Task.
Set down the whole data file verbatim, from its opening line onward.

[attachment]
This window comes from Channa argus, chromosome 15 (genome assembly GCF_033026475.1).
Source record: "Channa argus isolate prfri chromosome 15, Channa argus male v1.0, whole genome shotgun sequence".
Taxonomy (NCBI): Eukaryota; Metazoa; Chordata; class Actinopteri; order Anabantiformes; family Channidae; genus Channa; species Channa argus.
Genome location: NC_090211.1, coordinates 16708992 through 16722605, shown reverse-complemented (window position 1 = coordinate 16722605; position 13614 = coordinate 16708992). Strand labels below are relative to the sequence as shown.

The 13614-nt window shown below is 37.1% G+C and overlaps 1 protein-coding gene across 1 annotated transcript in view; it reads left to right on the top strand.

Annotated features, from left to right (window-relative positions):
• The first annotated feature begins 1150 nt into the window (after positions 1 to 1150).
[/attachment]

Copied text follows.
This window comes from Channa argus, chromosome 15 (genome assembly GCF_033026475.1).
Source record: "Channa argus isolate prfri chromosome 15, Channa argus male v1.0, whole genome shotgun sequence".
Taxonomy (NCBI): Eukaryota; Metazoa; Chordata; class Actinopteri; order Anabantiformes; family Channidae; genus Channa; species Channa argus.
Genome location: NC_090211.1, coordinates 16708992 through 16722605, shown reverse-complemented (window position 1 = coordinate 16722605; position 13614 = coordinate 16708992). Strand labels below are relative to the sequence as shown.

The 13614-nt window shown below is 37.1% G+C and overlaps 1 protein-coding gene across 1 annotated transcript in view; it reads left to right on the top strand.

Annotated features, from left to right (window-relative positions):
• The first annotated feature begins 1150 nt into the window (after positions 1 to 1150).